32

This came up while talking to a friend and I thought I'd ask here since it's an interesting problem and would like to see other people's solutions.

The task is to write a function Brackets(int n) that prints all combinations of well-formed brackets from 1...n. For Brackets(3) the output would be

()
(())  ()()   
((()))  (()())  (())()  ()(())  ()()()
  • Does anyone know why the number of well-formed 2n brackets is C(2n, n) - C(2n, n+1). I know C(2n n) is obviously over-counting so we need to subtract something but don't see how that something is C(2n, n+1) – user674669 Oct 24 '12 at 12:49

28 Answers 28

49

Took a crack at it.. C# also.

public void Brackets(int n) {
    for (int i = 1; i <= n; i++) {
        Brackets("", 0, 0, i);
    }
}

private void Brackets(string output, int open, int close, int pairs) {
    if((open==pairs)&&(close==pairs)) {
        Console.WriteLine(output);
    } else {
        if(open<pairs)
            Brackets(output + "(", open+1, close, pairs);
        if(close<open)
            Brackets(output + ")", open, close+1, pairs);
    }
}

The recursion is taking advantage of the fact that you can never add more opening brackets than the desired number of pairs, and you can never add more closing brackets than opening brackets..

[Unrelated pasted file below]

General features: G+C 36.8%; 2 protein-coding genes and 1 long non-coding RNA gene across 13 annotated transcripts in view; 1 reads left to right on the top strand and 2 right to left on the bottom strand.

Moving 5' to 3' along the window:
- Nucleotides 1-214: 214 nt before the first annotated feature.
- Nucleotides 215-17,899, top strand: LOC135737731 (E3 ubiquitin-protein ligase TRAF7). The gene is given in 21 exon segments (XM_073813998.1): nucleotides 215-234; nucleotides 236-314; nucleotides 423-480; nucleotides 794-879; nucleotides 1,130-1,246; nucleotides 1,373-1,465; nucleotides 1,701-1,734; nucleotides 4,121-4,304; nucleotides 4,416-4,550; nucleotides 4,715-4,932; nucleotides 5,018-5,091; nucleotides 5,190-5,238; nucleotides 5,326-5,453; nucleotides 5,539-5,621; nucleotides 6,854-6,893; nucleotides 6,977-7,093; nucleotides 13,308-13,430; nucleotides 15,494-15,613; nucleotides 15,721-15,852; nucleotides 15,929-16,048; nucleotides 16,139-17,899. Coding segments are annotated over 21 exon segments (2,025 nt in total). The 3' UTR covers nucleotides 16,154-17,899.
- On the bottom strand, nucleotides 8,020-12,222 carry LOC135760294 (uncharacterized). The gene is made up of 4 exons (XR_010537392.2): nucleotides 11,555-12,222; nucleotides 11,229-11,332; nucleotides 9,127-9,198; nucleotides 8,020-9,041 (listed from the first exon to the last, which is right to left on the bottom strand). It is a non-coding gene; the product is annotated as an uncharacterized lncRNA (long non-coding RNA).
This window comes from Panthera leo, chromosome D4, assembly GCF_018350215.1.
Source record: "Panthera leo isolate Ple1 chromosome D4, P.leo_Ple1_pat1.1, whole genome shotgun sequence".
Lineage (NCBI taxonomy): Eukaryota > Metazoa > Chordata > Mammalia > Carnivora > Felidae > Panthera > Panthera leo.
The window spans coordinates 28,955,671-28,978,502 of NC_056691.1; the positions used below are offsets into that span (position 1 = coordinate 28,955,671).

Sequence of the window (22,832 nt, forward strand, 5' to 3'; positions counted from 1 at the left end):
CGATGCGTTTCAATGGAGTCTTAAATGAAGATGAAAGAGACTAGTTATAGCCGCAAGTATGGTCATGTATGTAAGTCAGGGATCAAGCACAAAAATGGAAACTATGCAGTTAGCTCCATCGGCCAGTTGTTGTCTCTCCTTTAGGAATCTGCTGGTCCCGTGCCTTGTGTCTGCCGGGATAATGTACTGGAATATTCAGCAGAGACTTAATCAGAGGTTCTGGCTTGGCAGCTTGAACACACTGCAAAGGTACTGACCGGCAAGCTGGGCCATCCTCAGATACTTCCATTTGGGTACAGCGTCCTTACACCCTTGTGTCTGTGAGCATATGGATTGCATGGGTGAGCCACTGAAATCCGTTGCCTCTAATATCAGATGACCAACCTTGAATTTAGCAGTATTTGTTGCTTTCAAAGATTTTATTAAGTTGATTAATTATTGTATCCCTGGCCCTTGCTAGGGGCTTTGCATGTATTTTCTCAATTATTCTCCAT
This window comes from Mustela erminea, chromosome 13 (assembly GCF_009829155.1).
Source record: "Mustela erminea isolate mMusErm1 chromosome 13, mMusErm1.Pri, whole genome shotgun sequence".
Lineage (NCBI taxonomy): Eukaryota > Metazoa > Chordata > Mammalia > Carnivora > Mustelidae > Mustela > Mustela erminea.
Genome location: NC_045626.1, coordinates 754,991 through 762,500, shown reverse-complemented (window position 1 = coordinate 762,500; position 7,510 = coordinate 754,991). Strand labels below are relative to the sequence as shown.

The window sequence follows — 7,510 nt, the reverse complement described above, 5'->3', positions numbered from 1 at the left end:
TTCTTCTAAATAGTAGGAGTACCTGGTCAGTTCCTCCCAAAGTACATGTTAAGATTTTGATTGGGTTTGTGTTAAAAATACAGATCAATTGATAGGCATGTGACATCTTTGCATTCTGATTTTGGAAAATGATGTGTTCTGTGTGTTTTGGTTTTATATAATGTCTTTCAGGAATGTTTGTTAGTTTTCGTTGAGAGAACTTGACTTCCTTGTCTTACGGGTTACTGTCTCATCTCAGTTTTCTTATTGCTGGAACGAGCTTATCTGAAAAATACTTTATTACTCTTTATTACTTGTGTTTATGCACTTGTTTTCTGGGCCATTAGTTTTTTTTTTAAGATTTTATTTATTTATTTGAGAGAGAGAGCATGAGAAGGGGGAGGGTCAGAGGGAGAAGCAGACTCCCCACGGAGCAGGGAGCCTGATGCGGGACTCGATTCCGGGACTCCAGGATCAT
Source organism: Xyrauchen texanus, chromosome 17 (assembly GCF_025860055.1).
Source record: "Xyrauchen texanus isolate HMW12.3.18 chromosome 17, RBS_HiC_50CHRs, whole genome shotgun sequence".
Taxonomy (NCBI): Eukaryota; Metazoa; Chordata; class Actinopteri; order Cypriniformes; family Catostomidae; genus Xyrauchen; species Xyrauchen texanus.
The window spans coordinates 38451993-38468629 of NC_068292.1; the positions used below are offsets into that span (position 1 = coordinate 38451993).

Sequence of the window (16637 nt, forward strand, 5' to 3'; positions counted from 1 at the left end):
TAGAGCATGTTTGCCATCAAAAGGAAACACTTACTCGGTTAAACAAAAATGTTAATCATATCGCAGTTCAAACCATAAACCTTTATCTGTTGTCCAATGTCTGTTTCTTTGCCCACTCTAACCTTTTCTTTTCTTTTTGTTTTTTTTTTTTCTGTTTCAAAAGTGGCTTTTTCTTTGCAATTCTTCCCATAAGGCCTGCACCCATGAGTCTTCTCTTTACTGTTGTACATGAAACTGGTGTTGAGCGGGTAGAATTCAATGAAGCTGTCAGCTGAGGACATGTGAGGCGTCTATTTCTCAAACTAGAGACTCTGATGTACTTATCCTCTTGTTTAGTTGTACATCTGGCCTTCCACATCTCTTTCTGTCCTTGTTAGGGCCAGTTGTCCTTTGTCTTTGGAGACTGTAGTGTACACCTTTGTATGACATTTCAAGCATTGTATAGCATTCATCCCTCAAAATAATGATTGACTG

• 3
    Very, very nice. – kvb Apr 8 '09 at 3:59
  • 1
    nice indeed! esp leveraging the precondition opening-braces >= closing-braces. – aleemb Apr 8 '09 at 13:36
  • 1
    @Prabhu Jayaraman - with which input will it produce invalid pairs ? The conditions restrict it to never add a closing bracket if there are not already opening brackets, so I do not think you are correct. – markt Aug 6 '10 at 15:17
  • 1
    @Prabhu Jayaraman - why ? Please give me an example input that produces incorrect results. – markt Aug 6 '10 at 15:46
  • 5
    What is the time complexity of this code? – Green goblin Sep 13 '12 at 21:38
9

F#:

Here is a solution that, unlike my previous solution, I believe may be correct. Also, it is more efficient.

#light

let brackets2 n =
    let result = new System.Collections.Generic.List<_>()
    let a = Array.create (n*2) '_'
    let rec helper l r diff i =
        if l=0 && r=0 then
            result.Add(new string(a))
        else
            if l > 0 then
                a.[i] <- '('
                helper (l-1) r (diff+1) (i+1)
            if diff > 0 then